While Coca-Cola pursues some initiatives that display well on its website, selling as many bottles of Coke as possible is Coca-Cola’s sole priority. The giant, centered silhouette immediately captures the eye of highway drivers, and the classic red Coca-Cola logo at the top left is the second image people see when they begin “reading” the ad. Consequently, the combined visual of the Coca-Cola brand on the bottle pops into people’s minds; the enticing, refreshing drink dances in their heads. Coca-Cola recognizes consumers already enjoy and purchase its product, so this advertisement addresses environmental concerns. Viewers associate the delicious Coca-Cola with expansive greenery and care for nature due to the creative medium of real plants. By utilizing these plants, Coca-Cola is seemingly aware of the world’s current environmental issues and working towards a brighter future. The panda WWF logo ensures people connect these two very different organizations that supposedly work together towards this future. This “collaborative partnership” gives Coca-Cola’s portrayal of progress credibility. The approximate symmetry of the advertisement leads the WWF and Coca-Cola logos to play the same role on opposite sides of the ad, showing how the organizations theoretically have an equal role in the billboard project. By equating these organizations, Coca-Cola places itself on the same level of environmental stewardship as the WWF. Coca-Cola also ensures anyone confused about the function of plants is informed that Coca-Cola’s altruism helps the Earth by stating the obvious: “This billboard absorbs air pollutants.” The Coca-Cola symbol lives in the most important upper section of the advert, a place representing “happiness and triumph.” The lower region, usually reserved for “heaviness, sadness, constraint, or threat,” shows action through which Coca-Cola confronts the world’s issues (Flip). Optimism, an essential part of Coca-Cola’s “live positively” campaign, replaces both the generally negative, lower section of the ad and thoughts of the harrowing impacts of pollution. Encouraging people to “live positively” associates Coca-Cola with an eco-friendly, happy, positive lifestyle (modeled by the miniature smiley face), providing people an opportunity to rid themselves of their carbon-footprint-sin by trusting in the green company of Coca-Cola. Consumers easily trust companies that tell people the lies they want to hear; consumers like snatching up products and blindly trusting that they were manufactured in an eco-friendly way.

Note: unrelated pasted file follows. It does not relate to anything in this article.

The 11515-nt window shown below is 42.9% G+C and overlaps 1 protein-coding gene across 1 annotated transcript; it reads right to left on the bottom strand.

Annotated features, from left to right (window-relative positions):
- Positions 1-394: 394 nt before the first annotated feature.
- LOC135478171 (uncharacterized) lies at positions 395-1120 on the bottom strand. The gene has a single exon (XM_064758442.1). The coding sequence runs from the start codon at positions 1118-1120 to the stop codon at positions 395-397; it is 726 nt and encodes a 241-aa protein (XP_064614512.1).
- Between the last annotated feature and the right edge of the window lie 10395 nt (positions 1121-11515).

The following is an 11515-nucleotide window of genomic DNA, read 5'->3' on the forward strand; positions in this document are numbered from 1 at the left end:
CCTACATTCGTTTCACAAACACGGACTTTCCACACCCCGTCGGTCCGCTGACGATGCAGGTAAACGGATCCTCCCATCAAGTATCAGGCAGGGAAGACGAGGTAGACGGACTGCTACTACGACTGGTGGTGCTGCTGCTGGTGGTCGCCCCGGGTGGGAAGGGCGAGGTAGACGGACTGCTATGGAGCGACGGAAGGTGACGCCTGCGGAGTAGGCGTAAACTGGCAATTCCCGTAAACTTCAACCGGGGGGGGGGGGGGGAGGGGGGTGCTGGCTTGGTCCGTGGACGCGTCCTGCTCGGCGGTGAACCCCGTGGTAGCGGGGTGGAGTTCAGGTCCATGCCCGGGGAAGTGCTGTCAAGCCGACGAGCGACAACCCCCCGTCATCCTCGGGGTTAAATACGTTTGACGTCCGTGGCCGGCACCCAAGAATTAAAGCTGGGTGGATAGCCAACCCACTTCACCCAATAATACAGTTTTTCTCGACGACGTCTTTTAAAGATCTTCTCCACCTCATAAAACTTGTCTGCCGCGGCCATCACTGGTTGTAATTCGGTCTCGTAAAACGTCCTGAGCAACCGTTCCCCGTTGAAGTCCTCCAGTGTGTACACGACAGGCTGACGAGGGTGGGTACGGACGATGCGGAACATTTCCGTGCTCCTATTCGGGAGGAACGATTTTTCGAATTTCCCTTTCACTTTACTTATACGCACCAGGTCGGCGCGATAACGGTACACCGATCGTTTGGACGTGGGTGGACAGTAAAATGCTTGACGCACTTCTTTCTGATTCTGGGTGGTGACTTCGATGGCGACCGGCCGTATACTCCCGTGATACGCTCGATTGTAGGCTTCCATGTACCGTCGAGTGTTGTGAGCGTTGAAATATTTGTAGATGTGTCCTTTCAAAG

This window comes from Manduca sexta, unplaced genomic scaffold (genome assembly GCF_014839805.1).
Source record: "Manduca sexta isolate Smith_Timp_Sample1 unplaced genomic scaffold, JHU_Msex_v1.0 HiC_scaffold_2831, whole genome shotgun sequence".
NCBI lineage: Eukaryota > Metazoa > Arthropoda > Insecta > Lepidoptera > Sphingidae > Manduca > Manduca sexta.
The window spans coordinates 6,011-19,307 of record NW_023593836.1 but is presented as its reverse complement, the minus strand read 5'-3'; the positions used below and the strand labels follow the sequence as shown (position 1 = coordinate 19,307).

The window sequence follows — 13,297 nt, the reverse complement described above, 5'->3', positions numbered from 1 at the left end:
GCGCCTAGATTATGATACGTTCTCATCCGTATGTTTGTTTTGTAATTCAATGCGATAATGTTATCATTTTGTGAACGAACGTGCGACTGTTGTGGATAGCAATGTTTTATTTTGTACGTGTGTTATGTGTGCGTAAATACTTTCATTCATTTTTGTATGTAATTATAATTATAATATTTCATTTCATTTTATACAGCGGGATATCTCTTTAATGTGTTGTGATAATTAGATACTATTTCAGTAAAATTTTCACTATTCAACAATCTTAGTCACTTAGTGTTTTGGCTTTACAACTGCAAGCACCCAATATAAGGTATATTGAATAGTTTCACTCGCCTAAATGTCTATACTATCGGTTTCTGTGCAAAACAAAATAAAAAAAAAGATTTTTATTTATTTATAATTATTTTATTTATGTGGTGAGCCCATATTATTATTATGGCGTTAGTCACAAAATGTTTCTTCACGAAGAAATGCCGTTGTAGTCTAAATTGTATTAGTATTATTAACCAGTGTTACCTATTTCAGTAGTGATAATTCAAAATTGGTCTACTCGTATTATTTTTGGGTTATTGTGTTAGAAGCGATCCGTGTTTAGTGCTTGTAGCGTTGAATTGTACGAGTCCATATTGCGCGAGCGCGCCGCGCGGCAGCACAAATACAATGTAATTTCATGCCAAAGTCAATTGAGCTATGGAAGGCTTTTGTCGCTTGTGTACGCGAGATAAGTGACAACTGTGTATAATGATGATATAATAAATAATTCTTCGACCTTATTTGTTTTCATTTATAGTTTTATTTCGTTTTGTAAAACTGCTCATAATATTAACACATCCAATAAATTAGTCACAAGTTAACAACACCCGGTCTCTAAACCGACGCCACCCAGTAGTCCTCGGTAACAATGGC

“Coca-Cola helps save the planet with WWF.” But do YOU help the planet? Successful greenwashing shifts the responsibility of environmental stewardship from the companies creating poor air quality to the people who breathe it. According to the president of Coca-Cola Philippines, Guillermo Aponte, the “green” billboard is “a salient reminder for Filipinos to take an active hand in protecting and saving the environment” (Heater). Coca-Cola’s billboard proclaims the company “saves” the planet, so consumers are guilt-tripped into believing the planet must suffer because of them, not Coca-Cola. By making people believe they are the ones who must change their behavior, “inspiration” is merely a tool for deflection. Consumers are partially responsible as they purchase harmful products — like plastic bottles, but the corporations that create the culture and products themselves shape these purchasing decisions. Some people misguidedly think the company saves the Earth from the consumers; they are blinded from the reality that Coca-Cola does barely anything to save the planet from Coca-Cola. Finis Dunaway, an environmental history professor at Trent University, agrees,